hybridHybrid Modernities: Architecture and Representation at the 1931 Colonial Exposition, Paris
2003, The MIT Press
Patricia Morton, author

The 1931 International Colonial Exposition in Paris was a demonstration of French colonial policy, colonial architecture and urban planning, and the scientific and philosophical theories that justified colonialism. The Exposition displayed the people, material culture, raw materials, manufactured goods, and arts of the global colonial empires. Yet the event gave a contradictory message of the colonies as the “Orient” — the site of rampant sensuality, decadence, and irrationality — and as the laboratory of Western rationality. In Hybrid Modernities, Patricia Morton shows how the Exposition failed to keep colonialism’s two spheres separate, instead creating hybrids of French and native culture. Read More →

Paris-as-GameboardParis As Gameboard: Man Ray’s Atgets
2002, Ex. cat. New York: The Wallach Gallery
Susan Laxton, author

Soon after moving to France, Man Ray began collecting the works of his forebear Eugene Atget, whose pictures surveyed Paris in the late 19th and early 20th century. Here, for the first time, these images of the urban landscape are considered through a Surrealist frame collectively, as a peripatetic surrealist text comparable to André Breton’s Nadja and Louis Aragon’s Paris Peasant.

 

Book cover, Re-Visionen. Zur Aktualität von Kunstgeschichte

Re-Visionen: Zur Aktualität von Kunstgeschichte
2002, Akademie-Verlag
Jeanette Kohl, author

This book is an homage to Swiss art historian Alexander Perrig, whose incorruptible eye and unconventional thinking inspired 15 case studies, written for this book. They all revise established interpretations, with Perrig’s work in mind, from the façade of the Trier Cathedral to scientific illustrations of the 17th century to the Latin Lover in the era of silent films. With essays by Wolfgang Kemp, Hans Joachim Kunst, Norberto Gramaccini, Jeanette Kohl, Roberto Zapperi, Jochen Staebel, Christina Riebesell, Horst Bredekamp, Barbara und Richard Huettel, Ursula Harter, Monika Wagner, Peter Rautmann, Renate Berger, Joerg Jochen Berns, Werner Hofmann, and an introduction by Leo Steinberg.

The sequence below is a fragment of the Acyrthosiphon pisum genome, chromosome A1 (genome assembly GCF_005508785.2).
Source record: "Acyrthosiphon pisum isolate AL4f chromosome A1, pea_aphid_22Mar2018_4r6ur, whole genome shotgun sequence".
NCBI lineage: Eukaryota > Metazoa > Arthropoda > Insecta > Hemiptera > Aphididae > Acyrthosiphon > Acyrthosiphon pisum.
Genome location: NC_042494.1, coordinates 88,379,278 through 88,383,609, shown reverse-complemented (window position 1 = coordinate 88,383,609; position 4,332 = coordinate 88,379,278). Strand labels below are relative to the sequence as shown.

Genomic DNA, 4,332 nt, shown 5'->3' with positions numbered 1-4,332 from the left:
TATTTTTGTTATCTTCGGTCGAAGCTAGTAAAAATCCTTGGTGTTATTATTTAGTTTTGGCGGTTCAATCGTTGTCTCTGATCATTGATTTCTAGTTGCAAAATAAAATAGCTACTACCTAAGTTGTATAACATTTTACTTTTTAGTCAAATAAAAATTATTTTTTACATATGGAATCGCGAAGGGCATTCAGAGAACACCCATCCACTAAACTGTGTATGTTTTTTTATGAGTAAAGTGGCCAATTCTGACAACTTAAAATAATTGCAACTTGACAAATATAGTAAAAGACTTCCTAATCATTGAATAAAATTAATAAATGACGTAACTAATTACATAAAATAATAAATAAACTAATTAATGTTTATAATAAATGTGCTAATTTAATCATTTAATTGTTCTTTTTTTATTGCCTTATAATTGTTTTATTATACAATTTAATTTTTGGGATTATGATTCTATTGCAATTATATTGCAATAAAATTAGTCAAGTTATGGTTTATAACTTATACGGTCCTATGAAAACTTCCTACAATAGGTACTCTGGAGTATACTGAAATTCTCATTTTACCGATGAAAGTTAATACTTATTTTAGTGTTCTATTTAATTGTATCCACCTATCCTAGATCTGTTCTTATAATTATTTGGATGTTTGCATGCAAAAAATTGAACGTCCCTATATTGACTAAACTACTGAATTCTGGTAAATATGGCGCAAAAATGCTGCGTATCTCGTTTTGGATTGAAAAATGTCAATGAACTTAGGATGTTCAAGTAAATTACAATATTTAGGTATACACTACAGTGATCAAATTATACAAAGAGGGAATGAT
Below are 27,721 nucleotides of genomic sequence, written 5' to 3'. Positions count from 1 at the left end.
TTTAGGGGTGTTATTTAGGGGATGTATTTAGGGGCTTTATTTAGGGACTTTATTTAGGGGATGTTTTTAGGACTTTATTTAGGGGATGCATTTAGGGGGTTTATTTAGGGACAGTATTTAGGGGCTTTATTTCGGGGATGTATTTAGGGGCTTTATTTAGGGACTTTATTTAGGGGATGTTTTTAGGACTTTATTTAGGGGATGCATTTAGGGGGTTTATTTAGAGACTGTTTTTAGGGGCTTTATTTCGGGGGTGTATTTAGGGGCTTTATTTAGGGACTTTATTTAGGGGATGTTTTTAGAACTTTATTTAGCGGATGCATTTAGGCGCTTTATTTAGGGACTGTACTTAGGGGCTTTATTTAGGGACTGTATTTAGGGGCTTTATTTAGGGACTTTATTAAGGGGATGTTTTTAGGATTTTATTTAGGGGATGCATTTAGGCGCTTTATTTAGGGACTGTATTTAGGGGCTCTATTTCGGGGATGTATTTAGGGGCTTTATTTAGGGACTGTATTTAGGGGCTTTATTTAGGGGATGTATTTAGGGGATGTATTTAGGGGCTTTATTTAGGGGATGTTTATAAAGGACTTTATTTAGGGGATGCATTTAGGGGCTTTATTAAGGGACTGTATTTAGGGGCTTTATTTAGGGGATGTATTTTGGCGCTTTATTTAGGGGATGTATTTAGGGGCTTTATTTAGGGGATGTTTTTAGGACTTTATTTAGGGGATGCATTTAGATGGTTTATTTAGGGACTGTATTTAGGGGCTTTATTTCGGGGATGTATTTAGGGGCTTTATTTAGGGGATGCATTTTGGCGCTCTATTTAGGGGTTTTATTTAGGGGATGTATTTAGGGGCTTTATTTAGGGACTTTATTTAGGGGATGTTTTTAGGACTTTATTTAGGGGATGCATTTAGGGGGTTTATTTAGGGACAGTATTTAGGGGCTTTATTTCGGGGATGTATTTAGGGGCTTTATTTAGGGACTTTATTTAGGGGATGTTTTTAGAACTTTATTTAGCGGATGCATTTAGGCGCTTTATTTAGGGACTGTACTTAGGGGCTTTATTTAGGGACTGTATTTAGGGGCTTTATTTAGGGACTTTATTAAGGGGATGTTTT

Review by Michael Thimann, Sueddeutsche Zeitung

SpiritofanAge

Spirit of an Age: Nineteenth-Century Paintings From the National Galerie, Berlin
2001, National Gallery Company
Françoise Forster-Hahn, et al

Exhibition catalog. Contributions by Françoise Froster-Hahn, Claude Keisch, Peter-Klaus Schuster, Angelika Wesenberg, Christopher Riopelle and Birgit Verwiebe. Examined artists incllude Caspar David Friedrich, Carl Blechen, Adolph Menzel, Wilhelm Beibi, Anselm Feuerbach, Carl Schuch Max Liebermann, etc. Comparisions to 19th century french paintings too. Bibliography. Index. 192pp.

FiguredinMarbleFigured in Marble: the Making and Viewing of Eighteenth-Century Sculpture
2001, London and Los Angeles: V&A Publications and J.Paul Getty Museum (shortlisted for Apollo Book of the Year 2001)
Malcolm Baker, author

This work is a study of 18th-century British sculpture, illustrated with sculptures from both the V&A and the J. Paul Getty Museum and also many impressive pieces from private collections and churches. The book starts suggesting new ways of looking at 18th-century sculpture and exploring its relationship to themes that have figured prominently in recent discussions on British painting. The relationship between painting and sculpture, and the links between making and viewing, are themes that are explored throughout the book. The chapters are arranged in five sections, each prefaced by a brief introduction, forming groups of case studies which illustrate approaches to: writing sculptural histories; design, making and materials; categories and genres; and finally, settings, collecting and display.

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